Take the 2-minute tour ×
MathOverflow is a question and answer site for professional mathematicians. It's 100% free, no registration required.

This is really a question for our archaelogist friends, but I could not find an "archaelogy overflow" and some mathematicians might find it interesting.

In a few weeks I am giving a talk in which I would like to mention Archimedes' epitaph, which is reported to show a sphere and a cylinder. (Archimedes proved that the surface area of the sphere is equal to the lateral surface area of the cylinder with the same height and radius.) I realize that it is not possible to discover where Archimedes' epitaph was, or what exactly the representation was. (That is, whether it was inscribed, a sculpture, etc.) However, I would like to know whether there a location of Archimedes' grave which is consistent with the description given by the Roman politician Cicero and also the 1925 century excavation report of the Italian archaelogist Paolo Orsi. In particular, is the description most consistent with these descriptions, that his tomb would have been under present location of the shopping mall "I Papiri"? http://www.centrocommercialeipapiri.it/negozi.php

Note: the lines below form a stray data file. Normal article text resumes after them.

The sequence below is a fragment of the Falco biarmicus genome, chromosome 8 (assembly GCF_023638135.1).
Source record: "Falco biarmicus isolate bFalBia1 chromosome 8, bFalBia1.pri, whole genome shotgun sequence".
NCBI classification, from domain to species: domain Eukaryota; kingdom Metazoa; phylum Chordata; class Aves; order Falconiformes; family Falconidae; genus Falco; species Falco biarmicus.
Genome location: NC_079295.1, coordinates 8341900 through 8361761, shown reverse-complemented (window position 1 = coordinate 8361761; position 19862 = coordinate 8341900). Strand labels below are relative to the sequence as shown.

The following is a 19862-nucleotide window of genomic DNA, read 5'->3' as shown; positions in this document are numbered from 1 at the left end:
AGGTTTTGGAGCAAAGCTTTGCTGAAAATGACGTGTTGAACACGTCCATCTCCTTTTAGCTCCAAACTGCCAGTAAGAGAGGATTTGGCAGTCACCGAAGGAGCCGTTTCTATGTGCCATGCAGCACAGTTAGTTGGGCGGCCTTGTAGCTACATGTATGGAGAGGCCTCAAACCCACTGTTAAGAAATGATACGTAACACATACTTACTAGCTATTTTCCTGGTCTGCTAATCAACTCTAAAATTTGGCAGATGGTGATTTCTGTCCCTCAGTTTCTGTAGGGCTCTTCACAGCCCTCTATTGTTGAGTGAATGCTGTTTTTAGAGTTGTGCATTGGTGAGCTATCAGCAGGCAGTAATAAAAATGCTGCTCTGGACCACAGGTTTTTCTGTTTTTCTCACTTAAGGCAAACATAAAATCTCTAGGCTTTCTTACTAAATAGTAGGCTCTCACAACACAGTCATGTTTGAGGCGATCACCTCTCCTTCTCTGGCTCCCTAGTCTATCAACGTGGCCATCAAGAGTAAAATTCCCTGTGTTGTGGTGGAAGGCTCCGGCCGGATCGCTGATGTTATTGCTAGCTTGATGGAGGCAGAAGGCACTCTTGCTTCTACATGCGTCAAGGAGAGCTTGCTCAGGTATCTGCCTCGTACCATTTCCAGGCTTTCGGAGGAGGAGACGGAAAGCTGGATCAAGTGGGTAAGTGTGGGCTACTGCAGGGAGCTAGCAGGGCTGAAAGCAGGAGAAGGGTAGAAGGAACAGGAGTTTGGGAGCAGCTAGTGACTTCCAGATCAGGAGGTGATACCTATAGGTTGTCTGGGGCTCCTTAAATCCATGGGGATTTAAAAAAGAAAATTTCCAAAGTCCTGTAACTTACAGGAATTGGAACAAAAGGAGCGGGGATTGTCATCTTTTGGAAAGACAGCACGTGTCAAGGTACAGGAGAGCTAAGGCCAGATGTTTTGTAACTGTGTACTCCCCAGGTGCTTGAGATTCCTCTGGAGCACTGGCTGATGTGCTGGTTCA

Here are the two sources: (I realize that taking the word of a Roman politician at face value is a bit dangerous:)

Cicero describes Archimedes as being buried in a tomb to the west of the city:

"But from Dionysius’s own city of Syracuse I will summon up from the dust—where his measuring rod once traced its lines—an obscure little man who lived many years later, Archimedes. When I was questor in Sicily [in 75 BC, 137 years after the death of Archimedes] I managed to track down his grave. The Syracusians knew nothing about it, and indeed denied that any such thing existed. But there it was, completely surrounded and hidden by bushes of brambles and thorns. I remembered having heard of some simple lines of verse which had been inscribed on his tomb, referring to a sphere and cylinder modelled in stone on top of the grave. And so I took a good look round all the numerous tombs that stand beside the Agrigentine Gate. Finally I noted a little column just visible above the scrub: it was surmounted by a sphere and a cylinder. I immediately said to the Syracusans, some of whose leading citizens were with me at the time, that I believed this was the very object I had been looking for. Men were sent in with sickles to clear the site, and when a path to the monument had been opened we walked right up to it. And the verses were still visible, though approximately the second half of each line had been worn away."